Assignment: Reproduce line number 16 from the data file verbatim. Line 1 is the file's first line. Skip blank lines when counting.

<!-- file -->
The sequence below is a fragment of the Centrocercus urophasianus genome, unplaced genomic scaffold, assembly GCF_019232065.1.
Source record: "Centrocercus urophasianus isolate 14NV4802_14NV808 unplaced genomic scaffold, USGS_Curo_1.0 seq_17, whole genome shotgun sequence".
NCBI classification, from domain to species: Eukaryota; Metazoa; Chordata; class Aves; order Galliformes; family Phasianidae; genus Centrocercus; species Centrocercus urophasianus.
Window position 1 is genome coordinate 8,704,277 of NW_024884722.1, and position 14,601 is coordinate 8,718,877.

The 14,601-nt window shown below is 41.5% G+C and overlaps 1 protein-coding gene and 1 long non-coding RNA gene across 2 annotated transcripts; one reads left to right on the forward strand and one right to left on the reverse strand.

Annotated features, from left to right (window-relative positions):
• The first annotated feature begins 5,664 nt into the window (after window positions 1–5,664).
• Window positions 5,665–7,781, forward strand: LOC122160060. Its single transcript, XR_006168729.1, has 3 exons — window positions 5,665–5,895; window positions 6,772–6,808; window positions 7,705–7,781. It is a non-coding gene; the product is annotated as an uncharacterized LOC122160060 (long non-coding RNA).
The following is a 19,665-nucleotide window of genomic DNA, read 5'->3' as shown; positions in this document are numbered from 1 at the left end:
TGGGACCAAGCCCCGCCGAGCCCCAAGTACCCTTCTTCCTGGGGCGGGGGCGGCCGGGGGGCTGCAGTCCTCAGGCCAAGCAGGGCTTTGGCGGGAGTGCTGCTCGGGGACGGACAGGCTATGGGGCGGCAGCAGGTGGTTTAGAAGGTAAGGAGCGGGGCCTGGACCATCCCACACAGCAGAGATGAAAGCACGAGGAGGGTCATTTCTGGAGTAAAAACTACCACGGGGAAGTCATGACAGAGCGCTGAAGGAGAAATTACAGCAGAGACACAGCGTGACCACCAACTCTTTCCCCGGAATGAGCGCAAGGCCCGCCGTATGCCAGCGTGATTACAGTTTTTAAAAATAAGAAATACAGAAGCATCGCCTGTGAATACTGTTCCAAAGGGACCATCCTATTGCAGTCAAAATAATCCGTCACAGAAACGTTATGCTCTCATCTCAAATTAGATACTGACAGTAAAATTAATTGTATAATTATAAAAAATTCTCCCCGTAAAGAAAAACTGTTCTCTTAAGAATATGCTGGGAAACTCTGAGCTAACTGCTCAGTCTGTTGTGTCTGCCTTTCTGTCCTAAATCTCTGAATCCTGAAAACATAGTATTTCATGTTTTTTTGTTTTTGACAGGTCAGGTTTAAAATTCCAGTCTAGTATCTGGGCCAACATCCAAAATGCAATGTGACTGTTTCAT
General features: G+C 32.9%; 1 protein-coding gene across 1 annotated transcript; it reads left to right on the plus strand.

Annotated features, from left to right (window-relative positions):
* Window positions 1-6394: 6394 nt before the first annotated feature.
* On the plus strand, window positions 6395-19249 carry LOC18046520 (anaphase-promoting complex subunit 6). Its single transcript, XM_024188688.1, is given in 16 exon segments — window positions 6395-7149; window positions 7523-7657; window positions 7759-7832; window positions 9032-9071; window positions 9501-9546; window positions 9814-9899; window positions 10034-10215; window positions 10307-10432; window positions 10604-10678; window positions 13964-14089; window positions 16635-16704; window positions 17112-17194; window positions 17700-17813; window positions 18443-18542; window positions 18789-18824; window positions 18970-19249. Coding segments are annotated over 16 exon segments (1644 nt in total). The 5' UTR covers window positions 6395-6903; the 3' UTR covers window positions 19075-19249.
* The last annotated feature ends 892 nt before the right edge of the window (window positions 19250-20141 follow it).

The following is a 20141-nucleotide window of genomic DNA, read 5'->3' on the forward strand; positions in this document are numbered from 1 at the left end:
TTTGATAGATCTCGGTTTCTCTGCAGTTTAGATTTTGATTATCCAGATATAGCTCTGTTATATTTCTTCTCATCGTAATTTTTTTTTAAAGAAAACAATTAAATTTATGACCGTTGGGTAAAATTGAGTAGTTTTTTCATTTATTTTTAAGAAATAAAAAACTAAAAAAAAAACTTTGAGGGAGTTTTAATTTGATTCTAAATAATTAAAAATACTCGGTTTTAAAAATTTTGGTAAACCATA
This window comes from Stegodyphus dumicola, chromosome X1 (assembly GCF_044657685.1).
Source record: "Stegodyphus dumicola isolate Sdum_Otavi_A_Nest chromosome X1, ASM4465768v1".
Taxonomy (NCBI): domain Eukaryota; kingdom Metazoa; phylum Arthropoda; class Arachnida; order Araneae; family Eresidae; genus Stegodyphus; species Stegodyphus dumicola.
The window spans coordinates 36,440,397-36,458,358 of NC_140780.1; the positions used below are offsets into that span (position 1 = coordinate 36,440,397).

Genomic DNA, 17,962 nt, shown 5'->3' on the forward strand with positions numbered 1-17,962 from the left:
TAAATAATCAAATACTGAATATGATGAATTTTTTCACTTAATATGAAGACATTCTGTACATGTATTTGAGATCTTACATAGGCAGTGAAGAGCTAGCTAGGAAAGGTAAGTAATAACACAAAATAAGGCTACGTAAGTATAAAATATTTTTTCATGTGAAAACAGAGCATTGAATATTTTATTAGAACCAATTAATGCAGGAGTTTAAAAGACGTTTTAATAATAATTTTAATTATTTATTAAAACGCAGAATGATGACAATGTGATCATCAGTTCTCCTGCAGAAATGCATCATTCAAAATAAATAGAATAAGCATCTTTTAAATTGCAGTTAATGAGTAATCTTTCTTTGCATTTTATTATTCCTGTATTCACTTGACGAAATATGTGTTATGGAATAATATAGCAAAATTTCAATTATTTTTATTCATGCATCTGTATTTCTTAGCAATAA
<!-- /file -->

The following is a 20141-nucleotide window of genomic DNA, read 5'->3' on the forward strand; positions in this document are numbered from 1 at the left end: